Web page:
In studies where MRI was used, there are findings suggesting Fe accumulation in the basal ganglia [2,16]. In the study done by Zhang et al. using the SWI sequence on PD patients, lateralization was determined based on clinical findings and the less-affected and more-affected brain hemispheres were identified. Upon comparing the basal ganglia of the more-affected brain hemisphere with the control group, a significant relationship was found in SN only and not in the rest of the basal ganglia. On the other hand, upon comparing the basal ganglia of the less-affected side with that of the control group, no significant difference was found in any ganglia. This supports the hypothesis that there is higher iron concentration in the SN of the affected brain hemisphere of PD patients when compared with the other basal ganglia [17]. Kosta et al. did T2 relaxation time measurements in PD patients and healthy individuals. A significant decrease was detected in the pars compacta of SN (SNc) and a significant increase was detected in GPe and PT. Also, interestingly enough, they determined that the decrease of the T2 relaxation time of SNc on the affected brain hemisphere was greater than that of the less-affected brain hemisphere. Kosta et al. associated these findings with the fact that Fe concentration had increased in SNc but decreased in GPe and PT, in contrast with the literature. They claim that the Fe decrease in PT and GPe might be due to the increase in metabolic activity of these nuclei [2]. In the study of Rossi et al., which used SWI with phase masking, they contend that the SWI signals of the SN pars reticulata (SNr), RN, CN, GP, and PT are strongly suppressed and that this is due to the rich iron content [1]. The findings in our study are compatible with those of Rossi et al. The change in the accumulation of Fe in nuclei other than SNc, which are known to degenerate in PD, might be due to the rich anatomical and functional connections between these areas [2]. Our finding of significant SNR decrease in all basal ganglia aligns with this.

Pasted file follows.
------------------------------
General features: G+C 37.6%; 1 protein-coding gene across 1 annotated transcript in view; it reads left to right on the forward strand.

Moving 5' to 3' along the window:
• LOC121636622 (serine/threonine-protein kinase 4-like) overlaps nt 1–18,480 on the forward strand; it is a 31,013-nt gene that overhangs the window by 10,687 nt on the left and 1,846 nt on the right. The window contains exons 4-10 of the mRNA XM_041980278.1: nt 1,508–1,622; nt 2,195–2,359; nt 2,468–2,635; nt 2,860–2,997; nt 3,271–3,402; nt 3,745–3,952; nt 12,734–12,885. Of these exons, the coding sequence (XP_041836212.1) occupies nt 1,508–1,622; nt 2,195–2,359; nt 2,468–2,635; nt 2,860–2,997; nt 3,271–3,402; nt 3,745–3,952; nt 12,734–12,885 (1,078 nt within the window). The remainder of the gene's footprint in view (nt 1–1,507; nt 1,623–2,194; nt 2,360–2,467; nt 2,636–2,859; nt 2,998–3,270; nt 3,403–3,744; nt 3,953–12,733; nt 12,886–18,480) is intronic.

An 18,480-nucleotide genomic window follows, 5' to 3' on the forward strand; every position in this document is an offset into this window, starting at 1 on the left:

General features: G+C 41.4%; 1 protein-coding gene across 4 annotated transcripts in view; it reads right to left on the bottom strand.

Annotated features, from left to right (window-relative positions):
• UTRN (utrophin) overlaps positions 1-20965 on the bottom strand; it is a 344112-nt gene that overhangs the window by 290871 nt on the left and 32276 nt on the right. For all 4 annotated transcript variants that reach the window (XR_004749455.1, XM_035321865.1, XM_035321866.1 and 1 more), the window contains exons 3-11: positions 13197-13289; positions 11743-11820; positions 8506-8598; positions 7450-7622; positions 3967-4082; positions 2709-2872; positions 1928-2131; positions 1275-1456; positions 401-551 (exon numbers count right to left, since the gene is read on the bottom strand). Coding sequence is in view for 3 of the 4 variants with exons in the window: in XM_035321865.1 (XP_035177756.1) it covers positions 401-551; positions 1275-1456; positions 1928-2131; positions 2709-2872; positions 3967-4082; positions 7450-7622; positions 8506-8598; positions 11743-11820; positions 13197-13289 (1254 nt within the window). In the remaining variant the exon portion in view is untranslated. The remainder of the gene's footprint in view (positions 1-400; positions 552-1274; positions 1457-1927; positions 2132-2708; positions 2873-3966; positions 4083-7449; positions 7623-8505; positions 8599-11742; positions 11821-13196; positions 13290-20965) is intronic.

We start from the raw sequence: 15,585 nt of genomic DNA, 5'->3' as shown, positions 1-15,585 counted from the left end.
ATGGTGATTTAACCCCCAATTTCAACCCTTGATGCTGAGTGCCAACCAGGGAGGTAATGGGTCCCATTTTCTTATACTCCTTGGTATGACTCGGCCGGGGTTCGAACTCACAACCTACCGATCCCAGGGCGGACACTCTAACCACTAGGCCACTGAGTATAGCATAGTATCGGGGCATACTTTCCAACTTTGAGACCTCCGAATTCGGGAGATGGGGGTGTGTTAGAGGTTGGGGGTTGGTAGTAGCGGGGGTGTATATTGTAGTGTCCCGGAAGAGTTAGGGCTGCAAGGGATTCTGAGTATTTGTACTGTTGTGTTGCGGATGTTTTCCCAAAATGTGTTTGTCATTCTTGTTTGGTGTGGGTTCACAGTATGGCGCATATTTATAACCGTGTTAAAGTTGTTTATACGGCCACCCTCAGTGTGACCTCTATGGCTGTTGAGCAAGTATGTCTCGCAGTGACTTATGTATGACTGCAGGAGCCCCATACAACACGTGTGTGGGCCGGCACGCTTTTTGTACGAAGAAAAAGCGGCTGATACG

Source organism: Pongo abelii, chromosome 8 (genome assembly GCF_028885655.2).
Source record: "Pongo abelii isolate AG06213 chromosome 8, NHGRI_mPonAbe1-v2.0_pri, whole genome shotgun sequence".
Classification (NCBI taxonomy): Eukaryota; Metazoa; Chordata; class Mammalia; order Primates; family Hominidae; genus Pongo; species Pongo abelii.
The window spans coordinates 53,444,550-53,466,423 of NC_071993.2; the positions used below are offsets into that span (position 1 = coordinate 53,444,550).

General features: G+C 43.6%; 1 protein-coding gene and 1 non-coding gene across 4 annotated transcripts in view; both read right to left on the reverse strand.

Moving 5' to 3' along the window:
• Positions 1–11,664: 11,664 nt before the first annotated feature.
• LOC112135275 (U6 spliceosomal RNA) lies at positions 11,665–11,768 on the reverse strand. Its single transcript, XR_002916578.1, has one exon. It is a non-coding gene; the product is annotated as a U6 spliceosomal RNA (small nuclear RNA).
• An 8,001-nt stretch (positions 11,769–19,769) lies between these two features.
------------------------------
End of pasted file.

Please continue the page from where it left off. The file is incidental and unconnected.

The literature includes studies that evaluate the relationship between UPDRS scores and the measurements in the SWI sequence [4, 16, 17]. In the SWI study of Zhang et al. in which they used phase images, they found a close correlation between the SN measurements of both hemispheres and the UPDRS scores. Due to the fact that the Fe concentration of SN is correlated with the severity of the disease, the determination of SWI phase shift values is recommended as an objective evaluation method of the severity of the disease [16]. Wallis et al. used the ‘R2’ = (1/T2*) – (1/T2)’ formula to evaluate Fe accumulation in PD patients in order to calculate R2’ relaxation ratios. In the Wallis study, a positive correlation was found between the R2’ relaxation measurements of the SN of the more-affected side and the UPDRS scores, but SN did not show any correlation on the less-affected side [4]. Atasoy et al. found a negative correlation between the intensity score of the pars compacta of the SN and the UPDRS score in T2 weighted images. They could not find a correlation between the mean intensity scores of GP, RN, PT, SNr, and CN and the clinical scores [17]. We did not find any significant relationship between the SWI measurements and the UPDRS scores in our study (p> 0.05). The patient group in the present study consisted of individuals already receiving treatment, which may have caused the UPDRS scores to be lower than expected.